Efficacy of six-week extended-dose nevirapine varies by infant birth weight with greatest relative efficacy in low birth weight infants

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Low birth weight (LBW), defined by the World Health Organization (WHO) as birth weight less than 2500 g, is a significant public health issue in resource-limited settings, particularly in Sub Saharan Africa and South Asia where the estimated annual incidence is 14% and 28–31%, respectively, and the HIV burden among women of reproductive age is high [1,2]. Maternal HIV infection is an independent risk factor for LBW [3,4], and LBW infants of HIV-infected women are at increased risk for mother-to-child transmission (MTCT) of HIV and death [5,6,7]. Amidst a rapidly evolving landscape, optimizing maternal and infant drug regimens for prevention of MTCT (PMTCT) of HIV infection remains a research priority. LBW infants, however, have been understudied.


Most recent WHO HIV PMTCT guidelines recommend lifelong combination antiretroviral treatment (ART) for pregnant and breastfeeding HIV-infected women (national PMTCT programme Option B or B+) and six weeks of daily weight-based nevirapine for all breastfed, HIV-exposed infants [8,9]. To date, several trials support extended nevirapine prophylaxis in infancy to prevent breast-milk MTCT of HIV infection [6,10–15]. However, safety and efficacy data in LBW infants are limited as most studies have either excluded or enrolled LBW infants in small numbers [6,11,15–20]. Notably, based on their relative physiologic immaturity, LBW infants may metabolize and respond differently to nevirapine than normal birth weight infants. Specific cytochrome P-450 enzymes isoforms with varying activity levels are differentially expressed throughout development, which leads to differences in nevirapine elimination in fetuses, neonates, and throughout infancy [21,22]. Thus, the impact of extended nevirapine prophylaxis may vary by infant birth weight and optimal dosing may not be known.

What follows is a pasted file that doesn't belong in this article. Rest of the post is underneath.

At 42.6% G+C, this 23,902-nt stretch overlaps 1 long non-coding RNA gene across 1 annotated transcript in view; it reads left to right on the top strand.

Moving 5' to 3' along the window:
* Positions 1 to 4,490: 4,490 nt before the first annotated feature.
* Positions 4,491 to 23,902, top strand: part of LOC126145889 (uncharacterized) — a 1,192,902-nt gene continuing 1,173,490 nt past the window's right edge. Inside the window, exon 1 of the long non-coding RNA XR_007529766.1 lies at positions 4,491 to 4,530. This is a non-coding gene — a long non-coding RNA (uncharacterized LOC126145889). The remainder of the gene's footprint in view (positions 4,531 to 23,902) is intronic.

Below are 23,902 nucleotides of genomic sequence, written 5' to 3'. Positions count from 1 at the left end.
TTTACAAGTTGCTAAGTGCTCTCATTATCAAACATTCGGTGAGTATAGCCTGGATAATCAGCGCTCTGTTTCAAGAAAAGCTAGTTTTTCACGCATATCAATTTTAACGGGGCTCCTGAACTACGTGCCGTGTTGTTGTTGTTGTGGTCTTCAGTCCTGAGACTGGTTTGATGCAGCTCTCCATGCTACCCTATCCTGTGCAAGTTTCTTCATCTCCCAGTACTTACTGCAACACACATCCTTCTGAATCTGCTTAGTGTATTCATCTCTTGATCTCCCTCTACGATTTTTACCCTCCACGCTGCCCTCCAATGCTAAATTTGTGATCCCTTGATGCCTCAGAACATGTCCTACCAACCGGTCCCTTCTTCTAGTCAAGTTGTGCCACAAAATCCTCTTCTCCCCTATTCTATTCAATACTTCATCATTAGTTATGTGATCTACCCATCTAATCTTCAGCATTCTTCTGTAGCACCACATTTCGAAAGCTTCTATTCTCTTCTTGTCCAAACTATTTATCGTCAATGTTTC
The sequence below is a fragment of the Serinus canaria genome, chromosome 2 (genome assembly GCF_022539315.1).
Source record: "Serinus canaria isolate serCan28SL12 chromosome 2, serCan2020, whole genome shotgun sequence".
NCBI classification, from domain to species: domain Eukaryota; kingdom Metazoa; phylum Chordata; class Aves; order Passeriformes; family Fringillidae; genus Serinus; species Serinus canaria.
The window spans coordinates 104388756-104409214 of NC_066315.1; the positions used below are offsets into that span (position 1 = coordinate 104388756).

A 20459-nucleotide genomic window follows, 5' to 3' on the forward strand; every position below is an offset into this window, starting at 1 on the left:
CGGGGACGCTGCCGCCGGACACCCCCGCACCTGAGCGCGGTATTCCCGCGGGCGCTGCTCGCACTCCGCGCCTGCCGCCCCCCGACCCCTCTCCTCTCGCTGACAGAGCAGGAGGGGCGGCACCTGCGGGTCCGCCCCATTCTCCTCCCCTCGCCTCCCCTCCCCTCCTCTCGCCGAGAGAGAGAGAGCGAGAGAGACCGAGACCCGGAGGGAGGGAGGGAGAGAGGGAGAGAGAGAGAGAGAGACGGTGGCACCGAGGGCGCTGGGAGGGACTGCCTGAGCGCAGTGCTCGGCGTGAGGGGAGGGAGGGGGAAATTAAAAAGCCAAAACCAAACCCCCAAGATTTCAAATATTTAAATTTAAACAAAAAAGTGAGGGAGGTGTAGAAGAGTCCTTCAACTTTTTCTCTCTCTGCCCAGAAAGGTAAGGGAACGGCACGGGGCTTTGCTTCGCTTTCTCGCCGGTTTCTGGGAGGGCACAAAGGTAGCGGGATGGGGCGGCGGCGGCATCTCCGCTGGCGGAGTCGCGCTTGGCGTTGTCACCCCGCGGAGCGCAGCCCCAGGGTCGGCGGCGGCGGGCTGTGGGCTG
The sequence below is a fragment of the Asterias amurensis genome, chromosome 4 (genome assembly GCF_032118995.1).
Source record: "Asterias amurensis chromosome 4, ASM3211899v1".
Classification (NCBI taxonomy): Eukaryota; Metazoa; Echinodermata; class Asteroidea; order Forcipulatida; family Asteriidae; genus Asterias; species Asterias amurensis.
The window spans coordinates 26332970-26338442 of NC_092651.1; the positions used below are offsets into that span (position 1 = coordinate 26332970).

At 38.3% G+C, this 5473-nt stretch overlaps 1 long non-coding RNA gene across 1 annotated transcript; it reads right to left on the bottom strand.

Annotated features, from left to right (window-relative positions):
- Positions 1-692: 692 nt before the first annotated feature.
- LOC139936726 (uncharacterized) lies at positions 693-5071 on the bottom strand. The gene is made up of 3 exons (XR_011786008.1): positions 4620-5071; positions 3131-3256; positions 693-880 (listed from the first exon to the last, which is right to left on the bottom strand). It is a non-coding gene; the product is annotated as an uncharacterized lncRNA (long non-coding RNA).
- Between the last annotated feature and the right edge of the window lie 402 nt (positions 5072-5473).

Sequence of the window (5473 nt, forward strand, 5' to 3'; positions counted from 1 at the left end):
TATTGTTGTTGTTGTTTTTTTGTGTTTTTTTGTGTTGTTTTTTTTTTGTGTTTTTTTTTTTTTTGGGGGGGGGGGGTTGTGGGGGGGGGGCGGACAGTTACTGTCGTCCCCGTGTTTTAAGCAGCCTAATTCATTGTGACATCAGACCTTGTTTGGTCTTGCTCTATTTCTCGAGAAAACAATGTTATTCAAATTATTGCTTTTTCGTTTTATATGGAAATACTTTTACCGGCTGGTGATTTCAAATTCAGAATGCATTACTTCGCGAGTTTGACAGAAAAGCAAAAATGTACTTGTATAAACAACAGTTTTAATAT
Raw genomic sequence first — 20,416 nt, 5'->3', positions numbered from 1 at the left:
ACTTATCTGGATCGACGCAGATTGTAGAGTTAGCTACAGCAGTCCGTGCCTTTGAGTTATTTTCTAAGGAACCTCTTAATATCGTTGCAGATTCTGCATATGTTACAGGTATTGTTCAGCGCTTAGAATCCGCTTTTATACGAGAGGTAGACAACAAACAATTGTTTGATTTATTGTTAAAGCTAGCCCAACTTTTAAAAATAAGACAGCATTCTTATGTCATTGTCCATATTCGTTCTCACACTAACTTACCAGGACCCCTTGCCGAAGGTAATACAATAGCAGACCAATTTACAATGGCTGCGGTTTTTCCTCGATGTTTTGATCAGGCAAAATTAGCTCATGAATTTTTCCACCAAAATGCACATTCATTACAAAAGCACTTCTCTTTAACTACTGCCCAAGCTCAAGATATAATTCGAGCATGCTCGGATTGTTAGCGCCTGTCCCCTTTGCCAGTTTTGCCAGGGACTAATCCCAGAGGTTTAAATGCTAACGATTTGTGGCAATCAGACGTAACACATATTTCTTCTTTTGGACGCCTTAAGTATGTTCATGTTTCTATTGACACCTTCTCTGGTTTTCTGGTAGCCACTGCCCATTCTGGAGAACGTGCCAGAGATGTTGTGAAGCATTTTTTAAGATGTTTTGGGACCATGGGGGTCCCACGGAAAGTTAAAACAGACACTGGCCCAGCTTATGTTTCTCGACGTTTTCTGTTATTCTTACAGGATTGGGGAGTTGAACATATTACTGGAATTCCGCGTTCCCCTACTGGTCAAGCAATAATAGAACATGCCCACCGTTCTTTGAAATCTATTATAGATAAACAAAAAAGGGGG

The present study aims to assess whether the impact of six-week extended-dose nevirapine (SWEN) prophylaxis varies with infant birth weight. The India SWEN study, a randomized clinical trial of SWEN versus single-dose nevirapine (SD) for PMTCT of HIV-1 infection via breast milk, presents a unique opportunity as LBW infants comprise approximately 40% of the study population, infants were randomized to treatment arm at birth, and HIV-1 transmission was assessed through age 12 months [10,12]. We report our secondary safety and efficacy analyses of the India SWEN study stratified by infant birth weight.

Gupte N, Kinikar A, McIntire KN, Bhosale R, Patil S, Survayanshi N, Mave V, Kulkarni V, Bollinger RC, Gupta A. Efficacy of six-week extended-dose nevirapine varies by infant birth weight with greatest relative efficacy in low birth weight infants. PLOS One. 2016 Sept 30. DOI:10.1371/journal.pone.0162979.